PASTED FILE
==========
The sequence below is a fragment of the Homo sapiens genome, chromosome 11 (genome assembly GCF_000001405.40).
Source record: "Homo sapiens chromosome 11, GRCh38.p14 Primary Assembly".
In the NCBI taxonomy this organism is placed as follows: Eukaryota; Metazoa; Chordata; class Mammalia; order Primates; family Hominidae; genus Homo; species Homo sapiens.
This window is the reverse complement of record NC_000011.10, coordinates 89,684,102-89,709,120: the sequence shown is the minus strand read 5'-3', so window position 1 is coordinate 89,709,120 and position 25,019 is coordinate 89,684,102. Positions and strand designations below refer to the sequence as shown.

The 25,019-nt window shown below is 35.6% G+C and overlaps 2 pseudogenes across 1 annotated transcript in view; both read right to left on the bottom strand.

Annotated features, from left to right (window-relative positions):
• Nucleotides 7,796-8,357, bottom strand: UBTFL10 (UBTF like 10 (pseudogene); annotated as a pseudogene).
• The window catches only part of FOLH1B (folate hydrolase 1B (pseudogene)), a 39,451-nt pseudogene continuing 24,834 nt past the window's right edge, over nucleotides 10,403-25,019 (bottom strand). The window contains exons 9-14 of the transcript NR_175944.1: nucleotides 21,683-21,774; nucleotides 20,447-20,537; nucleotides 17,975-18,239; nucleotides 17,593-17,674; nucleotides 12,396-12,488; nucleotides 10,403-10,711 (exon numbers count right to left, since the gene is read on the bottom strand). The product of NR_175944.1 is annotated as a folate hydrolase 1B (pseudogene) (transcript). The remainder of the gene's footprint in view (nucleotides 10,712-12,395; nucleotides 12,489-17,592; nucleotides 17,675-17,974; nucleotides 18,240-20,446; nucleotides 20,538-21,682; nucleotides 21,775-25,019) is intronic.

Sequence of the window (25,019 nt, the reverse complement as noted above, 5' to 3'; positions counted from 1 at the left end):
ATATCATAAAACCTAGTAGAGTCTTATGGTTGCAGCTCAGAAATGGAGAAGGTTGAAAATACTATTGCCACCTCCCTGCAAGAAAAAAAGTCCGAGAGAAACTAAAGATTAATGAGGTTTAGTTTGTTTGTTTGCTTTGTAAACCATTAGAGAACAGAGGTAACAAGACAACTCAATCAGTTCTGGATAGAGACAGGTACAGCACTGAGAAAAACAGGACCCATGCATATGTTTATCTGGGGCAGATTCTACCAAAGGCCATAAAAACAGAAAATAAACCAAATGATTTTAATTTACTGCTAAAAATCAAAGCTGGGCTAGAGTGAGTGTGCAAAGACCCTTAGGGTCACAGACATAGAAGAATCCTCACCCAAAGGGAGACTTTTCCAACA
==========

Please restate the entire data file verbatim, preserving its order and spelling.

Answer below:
The sequence below is a fragment of the Homo sapiens genome, chromosome 11 (genome assembly GCF_000001405.40).
Source record: "Homo sapiens chromosome 11, GRCh38.p14 Primary Assembly".
In the NCBI taxonomy this organism is placed as follows: Eukaryota; Metazoa; Chordata; class Mammalia; order Primates; family Hominidae; genus Homo; species Homo sapiens.
This window is the reverse complement of record NC_000011.10, coordinates 89,684,102-89,709,120: the sequence shown is the minus strand read 5'-3', so window position 1 is coordinate 89,709,120 and position 25,019 is coordinate 89,684,102. Positions and strand designations below refer to the sequence as shown.

The 25,019-nt window shown below is 35.6% G+C and overlaps 2 pseudogenes across 1 annotated transcript in view; both read right to left on the bottom strand.

Annotated features, from left to right (window-relative positions):
• Nucleotides 7,796-8,357, bottom strand: UBTFL10 (UBTF like 10 (pseudogene); annotated as a pseudogene).
• The window catches only part of FOLH1B (folate hydrolase 1B (pseudogene)), a 39,451-nt pseudogene continuing 24,834 nt past the window's right edge, over nucleotides 10,403-25,019 (bottom strand). The window contains exons 9-14 of the transcript NR_175944.1: nucleotides 21,683-21,774; nucleotides 20,447-20,537; nucleotides 17,975-18,239; nucleotides 17,593-17,674; nucleotides 12,396-12,488; nucleotides 10,403-10,711 (exon numbers count right to left, since the gene is read on the bottom strand). The product of NR_175944.1 is annotated as a folate hydrolase 1B (pseudogene) (transcript). The remainder of the gene's footprint in view (nucleotides 10,712-12,395; nucleotides 12,489-17,592; nucleotides 17,675-17,974; nucleotides 18,240-20,446; nucleotides 20,538-21,682; nucleotides 21,775-25,019) is intronic.

Sequence of the window (25,019 nt, the reverse complement as noted above, 5' to 3'; positions counted from 1 at the left end):
ATATCATAAAACCTAGTAGAGTCTTATGGTTGCAGCTCAGAAATGGAGAAGGTTGAAAATACTATTGCCACCTCCCTGCAAGAAAAAAAGTCCGAGAGAAACTAAAGATTAATGAGGTTTAGTTTGTTTGTTTGCTTTGTAAACCATTAGAGAACAGAGGTAACAAGACAACTCAATCAGTTCTGGATAGAGACAGGTACAGCACTGAGAAAAACAGGACCCATGCATATGTTTATCTGGGGCAGATTCTACCAAAGGCCATAAAAACAGAAAATAAACCAAATGATTTTAATTTACTGCTAAAAATCAAAGCTGGGCTAGAGTGAGTGTGCAAAGACCCTTAGGGTCACAGACATAGAAGAATCCTCACCCAAAGGGAGACTTTTCCAACA